In the mid-1950s, Ford Motor (F), newly public and led by founder Henry Ford's grandson, decided to boost its sales -- and show rivals its taillights -- through ads emphasizing safety. The American economy was still riding the postwar wave of prosperity, so Henry Ford II figured that safety technologies were just the thing to captivate buyers' imaginations.
How wrong he was. The public snickered at safety features like seatbelts, and for good reason. In 1956, 26 of the 39 seatbelts on the market failed Consumer Reports' durability test, coming apart at critical moments. Instead of helping, Ford's safety message hurt sales. Consumers laughed that "Ford sold safety while Chevy sold cars." Indeed, over the years, all auto makers have learned that, for Americans, safety features take a back seat to speed, sporty designs, and leather interiors.
Until now. Safety is finally getting into the driver's seat. Baby boomers, representing 37% of car buyers, are forcing carmakers to reevaluate their years-old notions. Worried about their health and longevity, boomers see safety as their No. 1 priority when purchasing family cars such as sedans, SUVs, and minivans, says automotive analyst John Wolkonowicz of consultancy Global Insight.
INSURERS PUSH HARD. That opens a huge market opportunity, and one that Ford is already capitalizing on by heavily promoting safety features in its Volvos. This time around, the timing of the safety message couldn't be better.
Other auto makers are moving along with Ford, as pressure from the insurance industry and federal regulators mounts. A rule recently proposed by the National Highway Traffic Safety Administration (NHTSA) could make side air bags -- a common feature in European cars for years -- standard in the U.S. by 2010. That could save 700 to 1,000 lives a year, according to the NHTSA.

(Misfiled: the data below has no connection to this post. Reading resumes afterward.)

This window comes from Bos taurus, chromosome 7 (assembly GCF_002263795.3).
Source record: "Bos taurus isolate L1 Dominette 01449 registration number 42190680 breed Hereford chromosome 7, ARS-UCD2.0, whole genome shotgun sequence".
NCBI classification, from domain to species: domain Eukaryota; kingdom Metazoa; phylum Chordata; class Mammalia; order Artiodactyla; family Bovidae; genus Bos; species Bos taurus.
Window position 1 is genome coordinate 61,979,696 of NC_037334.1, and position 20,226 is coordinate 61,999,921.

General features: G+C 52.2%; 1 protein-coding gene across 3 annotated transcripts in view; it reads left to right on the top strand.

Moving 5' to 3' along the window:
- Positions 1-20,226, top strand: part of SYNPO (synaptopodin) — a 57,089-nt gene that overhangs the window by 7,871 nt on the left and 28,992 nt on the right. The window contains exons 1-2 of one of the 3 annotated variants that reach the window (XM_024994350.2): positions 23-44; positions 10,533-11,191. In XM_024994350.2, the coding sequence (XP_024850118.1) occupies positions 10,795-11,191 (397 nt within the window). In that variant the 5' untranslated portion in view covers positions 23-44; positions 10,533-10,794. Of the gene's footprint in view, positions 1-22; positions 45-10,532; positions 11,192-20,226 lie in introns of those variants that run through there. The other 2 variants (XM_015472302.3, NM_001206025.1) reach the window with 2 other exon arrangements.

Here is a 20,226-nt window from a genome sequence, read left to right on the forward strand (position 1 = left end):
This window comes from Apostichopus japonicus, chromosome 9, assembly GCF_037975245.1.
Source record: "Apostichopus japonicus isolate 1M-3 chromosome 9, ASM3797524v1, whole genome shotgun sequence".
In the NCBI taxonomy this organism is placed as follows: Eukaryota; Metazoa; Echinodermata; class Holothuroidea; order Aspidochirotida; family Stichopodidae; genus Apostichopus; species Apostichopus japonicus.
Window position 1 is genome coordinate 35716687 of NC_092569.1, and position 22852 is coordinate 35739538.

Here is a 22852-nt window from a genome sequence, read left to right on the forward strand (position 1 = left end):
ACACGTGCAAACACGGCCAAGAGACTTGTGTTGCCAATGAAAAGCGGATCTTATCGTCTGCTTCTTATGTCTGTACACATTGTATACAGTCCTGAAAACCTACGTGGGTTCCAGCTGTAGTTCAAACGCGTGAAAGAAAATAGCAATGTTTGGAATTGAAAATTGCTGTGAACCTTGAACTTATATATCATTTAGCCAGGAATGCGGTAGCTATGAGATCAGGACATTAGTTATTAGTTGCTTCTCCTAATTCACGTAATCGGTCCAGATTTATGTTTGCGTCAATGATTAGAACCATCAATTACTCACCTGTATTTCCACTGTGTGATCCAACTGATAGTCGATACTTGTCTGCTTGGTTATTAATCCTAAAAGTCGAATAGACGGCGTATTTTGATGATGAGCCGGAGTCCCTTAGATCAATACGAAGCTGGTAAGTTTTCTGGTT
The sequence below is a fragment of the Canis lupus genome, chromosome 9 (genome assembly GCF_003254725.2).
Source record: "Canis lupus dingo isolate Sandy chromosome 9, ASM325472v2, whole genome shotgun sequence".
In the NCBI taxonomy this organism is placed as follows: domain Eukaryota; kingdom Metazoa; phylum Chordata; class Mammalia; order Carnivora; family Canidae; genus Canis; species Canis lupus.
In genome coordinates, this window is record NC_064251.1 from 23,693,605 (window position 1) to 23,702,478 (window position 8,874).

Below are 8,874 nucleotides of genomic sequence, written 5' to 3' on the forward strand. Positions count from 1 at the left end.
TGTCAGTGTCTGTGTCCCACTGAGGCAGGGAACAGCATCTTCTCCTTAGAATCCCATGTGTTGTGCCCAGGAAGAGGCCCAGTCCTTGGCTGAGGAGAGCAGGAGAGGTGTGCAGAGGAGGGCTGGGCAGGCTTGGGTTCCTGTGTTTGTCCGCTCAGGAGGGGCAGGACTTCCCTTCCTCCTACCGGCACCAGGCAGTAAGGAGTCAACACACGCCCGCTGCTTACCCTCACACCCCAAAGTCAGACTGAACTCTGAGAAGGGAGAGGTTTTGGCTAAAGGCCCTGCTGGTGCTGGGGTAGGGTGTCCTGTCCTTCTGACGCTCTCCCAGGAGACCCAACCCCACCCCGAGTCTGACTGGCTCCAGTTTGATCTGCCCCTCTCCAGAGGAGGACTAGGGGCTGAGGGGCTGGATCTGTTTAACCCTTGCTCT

Insurance companies, which pay for nearly 45,000 deaths from car accidents occurring in the U.S. each year, are pushing for safer vehicles, too. In 1995, the country's largest insurers, including the auto division of American International Group (AIG) and Farmers Insurance Group of Companies, created their own crash-testing center, the Insurance Institute for Highway Safety (IIHS). Its tests are typically more rigorous than those of the government, and its ratings are well-followed by consumers. Nowadays, the IIHS is saying loud and clear that, in side collisions, 30% of the cars it tests won't save their owners from a serious or fatal injury.
"REFUSE TO CRASH." Cornered from all angles, auto makers are about to embark on one of their biggest safety pushes to date. In the next few years, they'll unveil a slew of new technologies that will make gadget lovers think it's Christmas in Motown. The idea is to drive down the number of car fatalities, which has remained stubbornly constant over the years. The industry's "ultimate goal is to make cars that refuse to crash," says Deepam Mishra, director of automotive business at technology developer Sarnoff in Princeton, N.J.